Treatment of Kovid-19 may increase antimicrobial resistance

Treatment of Kovid-19 may increase antimicrobial resistance

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Washington: The use of antibiotics in people with Kovid-19 may increase resistance to the benefits of drugs among a wider population, a new study suggests.
As a result of the virus, hospitalized patients are being given a combination of drugs to prevent possible secondary bacterial infections.
However, research from the University of Plymouth and Royal Cornwall Hospital Trust suggests that their increased use during epidemics may place an additional burden on wastewater treatment operations.
Writing in the Journal of Antimicrobial Chemotherapy, scientists say this may increase the level of antibiotics within the UK’s rivers or coastal waters, resulting in an increase in antimicrobial resistance (AMR), where bacteria are exposed to the action of antibiotics. Are resistant to .
This would be particularly acute in obtaining water from wastewater treatment operations working in large hospitals, or emergency ‘nightingale’ hospitals, where Kovid-19 has a concentration of patients.
The findings are based on reports that up to 95 percent of Kovid-19 inpatients are being prescribed antibiotics as part of their treatment, and there is concern that widespread environmental administration of drug administration on such a large scale There may be effects.
“Kovid-19 has influence in almost every aspect of our lives. But it study Its legacy can be felt long after the current epidemic is brought under control. From our previous research, we know that significant amounts of commonly prescribed drugs pass into treatment functions and our water courses, ”said Sean Comber, a professor of environmental chemistry at Plymouth and the lead author of the article.
“By developing a greater understanding of their effects, we can potentially inform future decisions about how to make decisions not only during epidemics, but also in place of emergency hospitals and comprehensive pharmaceutical and waste management,” Coomber said.
The Kovid-19 guidance issued by the National Institute for Health and Care Excellence (NICE) suggests that patients with Kovid-19 should be treated with doxycycline and either amoxicillin or a combination of other drugs, if bacterial infection Antibiotics if suspected, but withholding or stopping a bacterial infection is unlikely.
“With other hospitalized patients in the UK, and other countries, most of our patients with Kovid symptoms were prescribed antibiotics because it is very difficult to know whether a patient presenting with Kovid symptoms has a bacterial infection. “Said Powell, Consultant Pharmacist at Neil Royal Cornwall Hospital.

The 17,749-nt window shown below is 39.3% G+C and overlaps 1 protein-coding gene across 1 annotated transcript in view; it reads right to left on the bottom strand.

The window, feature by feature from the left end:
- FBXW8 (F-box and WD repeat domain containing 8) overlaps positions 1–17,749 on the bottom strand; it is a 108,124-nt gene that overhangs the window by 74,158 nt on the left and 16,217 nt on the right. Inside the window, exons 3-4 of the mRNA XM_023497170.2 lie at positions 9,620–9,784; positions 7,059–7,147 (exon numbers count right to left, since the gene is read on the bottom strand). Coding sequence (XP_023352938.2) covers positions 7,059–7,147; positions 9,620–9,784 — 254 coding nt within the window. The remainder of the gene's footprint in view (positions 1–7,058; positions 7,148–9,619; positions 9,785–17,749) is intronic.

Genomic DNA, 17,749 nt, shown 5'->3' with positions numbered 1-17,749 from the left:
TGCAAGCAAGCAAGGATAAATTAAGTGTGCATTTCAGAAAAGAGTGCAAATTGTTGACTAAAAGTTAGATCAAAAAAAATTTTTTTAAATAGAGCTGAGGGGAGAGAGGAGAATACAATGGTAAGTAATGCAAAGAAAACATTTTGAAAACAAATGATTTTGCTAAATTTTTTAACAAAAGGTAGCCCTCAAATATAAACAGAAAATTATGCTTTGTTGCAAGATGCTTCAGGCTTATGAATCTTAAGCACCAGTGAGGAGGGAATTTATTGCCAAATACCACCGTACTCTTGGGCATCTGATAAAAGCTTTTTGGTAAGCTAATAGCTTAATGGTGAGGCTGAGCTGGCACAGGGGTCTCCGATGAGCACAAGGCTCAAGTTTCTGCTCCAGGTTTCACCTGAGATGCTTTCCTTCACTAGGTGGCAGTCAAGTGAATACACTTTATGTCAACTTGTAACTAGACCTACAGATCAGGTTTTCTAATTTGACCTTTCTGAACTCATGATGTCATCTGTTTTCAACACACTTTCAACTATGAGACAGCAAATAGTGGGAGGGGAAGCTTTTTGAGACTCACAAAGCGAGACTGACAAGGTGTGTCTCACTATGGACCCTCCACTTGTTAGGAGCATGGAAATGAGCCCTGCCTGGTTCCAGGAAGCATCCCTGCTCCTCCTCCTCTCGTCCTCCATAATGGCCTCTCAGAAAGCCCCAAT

Pavel said, “We did a lot of work to try and identify patients who were unlikely to have bacterial infections, our patients were complaining of viral kovid infection in an effort to reduce the risk of antibiotics and The resulting environment “.
This research establishes patient numbers for emergency hospitals in the UK with temporary wastewater treatment capacity and available river water dilution emergency hospitals and allied towns across the country.
Using environmental impact data and modeling tools developed by the UK water industry, it provided treatment in an emergency hospital in the UK – Harrogate, ready to treat around 500 people – and was shown to reduce the risks posed by doxycycline, Assuming that the hospital was at full capacity.
“This is a comprehensive environmental safety assessment, which addresses potential risks to fish populations and the foods they depend on. Amoxicillin data indicated that fish populations and other wildlife are at risk.” There was little risk of direct impacts, but there is a potential environment. Concern for the selection of AMR if there is a 100 percent potential is “Tom Hutchinson, professor of environment and health at the university and a co-author on research.”
Amoxicillin is used to treat everything from pneumonia and throat infections to skin and ear infections.
“Antibiotics underlie all modern medicine, but AMR is an issue that may affect millions of people over the coming decades. Currently, the Kovid-19 pandemic is causing immense pain and loss of life worldwide. , But AMR has been – and will remain – one of the most significant threats to global human health, ”said Matthew Upton, a professor of medical microbiology at the university and a co-author on research.
“We handled it study So that we can begin to understand the widespread impact of the global epidemic on human health. It is clear that mass prescribing of antibiotics will increase levels in the environment and we know that it can select for resistant bacteria. Such studies are necessary so that we can plan to direct antibiotic prescriptions in future epidemics, ”said Upton.


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